In the wake of Wilma's destruction, Dave Barry answers some important questions regarding the status of utilities and other things in South Florida after the storm.
I'd like to add my own to his list:
How can people affected by the storm read this Q&A if they don't have electricity, let alone internet access?
For the third year in a row, I've had a hard drive give me trouble during the month of October. In 2003, my iBook's hard drive failed and I got my new PowerBook. Recovering the data was tough, but in the end I got it all.
Last year, my PowerBook's hard drive was giving me an error similar to the one my iBook gave me. I purchased an external HD last year to use as a backup. I was able to format the internal drive and map out bad sectors, but till this day, I question the integrity of the data on this drive.
Just a couple of days ago, I had trouble browsing the contents of the drive; drectories would take a few seconds to show up. Then it stopped mounting after a restart. Disk Utility, if it didn't crash when searching for drives, wouldn't show volume names but instead would show the Unix device name, "disk2s9". TechTool, when it saw the drive, would report that its SMART status was okay. I was able to plug the drive into a PC and run Western Digital's diagnostics. The PC and diagnostics saw the drive and both basic and extended tests came back okay.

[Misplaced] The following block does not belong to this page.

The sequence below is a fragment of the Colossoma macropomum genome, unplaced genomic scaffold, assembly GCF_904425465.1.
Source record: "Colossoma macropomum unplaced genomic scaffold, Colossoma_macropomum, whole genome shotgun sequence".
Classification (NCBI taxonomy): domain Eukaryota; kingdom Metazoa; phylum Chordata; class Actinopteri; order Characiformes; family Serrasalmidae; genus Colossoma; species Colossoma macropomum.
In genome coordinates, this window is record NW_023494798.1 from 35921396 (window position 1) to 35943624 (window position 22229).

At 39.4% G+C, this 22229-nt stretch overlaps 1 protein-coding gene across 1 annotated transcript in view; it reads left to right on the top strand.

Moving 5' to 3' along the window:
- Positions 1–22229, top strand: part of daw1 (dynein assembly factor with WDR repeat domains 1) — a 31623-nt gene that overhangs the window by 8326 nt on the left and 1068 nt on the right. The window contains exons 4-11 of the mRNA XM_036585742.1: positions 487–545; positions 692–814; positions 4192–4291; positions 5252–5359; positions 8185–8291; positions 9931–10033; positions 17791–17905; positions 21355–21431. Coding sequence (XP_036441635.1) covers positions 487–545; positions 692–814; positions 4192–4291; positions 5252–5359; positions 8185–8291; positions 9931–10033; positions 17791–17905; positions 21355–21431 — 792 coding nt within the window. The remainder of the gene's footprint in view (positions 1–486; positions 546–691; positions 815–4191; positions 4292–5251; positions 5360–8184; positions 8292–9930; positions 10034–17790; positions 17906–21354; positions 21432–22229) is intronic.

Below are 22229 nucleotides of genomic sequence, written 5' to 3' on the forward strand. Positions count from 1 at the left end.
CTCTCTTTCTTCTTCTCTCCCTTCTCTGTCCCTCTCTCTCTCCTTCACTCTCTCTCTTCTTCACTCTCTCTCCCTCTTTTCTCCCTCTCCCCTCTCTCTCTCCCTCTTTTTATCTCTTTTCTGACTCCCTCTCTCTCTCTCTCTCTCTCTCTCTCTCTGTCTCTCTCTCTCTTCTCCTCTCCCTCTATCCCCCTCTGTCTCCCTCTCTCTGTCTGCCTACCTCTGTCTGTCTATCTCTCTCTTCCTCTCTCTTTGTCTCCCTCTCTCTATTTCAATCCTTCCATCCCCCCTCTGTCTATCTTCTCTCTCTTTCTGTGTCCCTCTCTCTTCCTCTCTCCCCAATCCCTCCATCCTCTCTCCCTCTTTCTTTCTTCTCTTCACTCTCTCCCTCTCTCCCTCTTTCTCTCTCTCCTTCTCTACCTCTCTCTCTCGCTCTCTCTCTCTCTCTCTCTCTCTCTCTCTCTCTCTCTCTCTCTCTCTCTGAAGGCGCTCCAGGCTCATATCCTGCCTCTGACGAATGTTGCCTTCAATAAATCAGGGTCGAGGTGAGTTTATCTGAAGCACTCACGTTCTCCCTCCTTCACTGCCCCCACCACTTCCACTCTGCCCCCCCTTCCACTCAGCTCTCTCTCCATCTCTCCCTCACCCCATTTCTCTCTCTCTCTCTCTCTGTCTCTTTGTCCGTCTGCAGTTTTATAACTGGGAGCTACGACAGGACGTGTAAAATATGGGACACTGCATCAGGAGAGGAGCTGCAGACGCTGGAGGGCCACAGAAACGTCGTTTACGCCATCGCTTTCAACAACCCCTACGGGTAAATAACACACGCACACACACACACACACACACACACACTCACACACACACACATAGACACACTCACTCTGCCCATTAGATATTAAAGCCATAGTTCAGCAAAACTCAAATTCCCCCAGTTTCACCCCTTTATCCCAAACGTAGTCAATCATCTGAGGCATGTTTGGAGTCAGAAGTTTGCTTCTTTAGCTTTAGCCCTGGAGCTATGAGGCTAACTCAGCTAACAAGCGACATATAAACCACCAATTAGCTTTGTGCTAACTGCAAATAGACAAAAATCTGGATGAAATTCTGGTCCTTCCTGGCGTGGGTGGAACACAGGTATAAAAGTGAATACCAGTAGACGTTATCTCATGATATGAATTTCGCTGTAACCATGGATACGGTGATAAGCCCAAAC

So up until a couple of hours (when I ran the diagnostic), I was scared that my backup drive was dead. Now, I'm pretty sure it's the enclosure (*phew*), but I'll have to try a new enclosure to be sure.
Yes, everyone says, "backup your data," but the new phrase should be "backup your backups." With recordable media having a shelf life of a couple of years and hard drives only having an operating life of around a year (or so has been my experience), where there hell are we supposed to keep data that we intend to keep for a long time?
Make this holiday season the most memorable ever by getting a great deal on fascists on eBay!
Merlin Mann of 43Folders has a really funny photoset of AdSense ads he collected from eBay. It seems that eBay's ads are tied to the actual search terms and so doing a Google Search for strange terms returns hilarious computer-generated ads.
Check out the photoset to see them all.
Slashdot reports that Florida courts will hear arguments on the accuracy of breathalyzer results because the manufacturer of the devices refuses to release the source code to the devices.
Some judges have dismissed DUI cases because the defendant asked how the breathalyzer worked. The manufacturer was unwilling to release the source and the cases were dismissed.
The story contributer brings up an interesting point:
With software bugs being a fact of life, consumers and organizations could claim that they need to be able to verify an application's source code before they accept that their calculations are accurate. Think credit card transactions, speed detecting radar guns, electronic voting machines…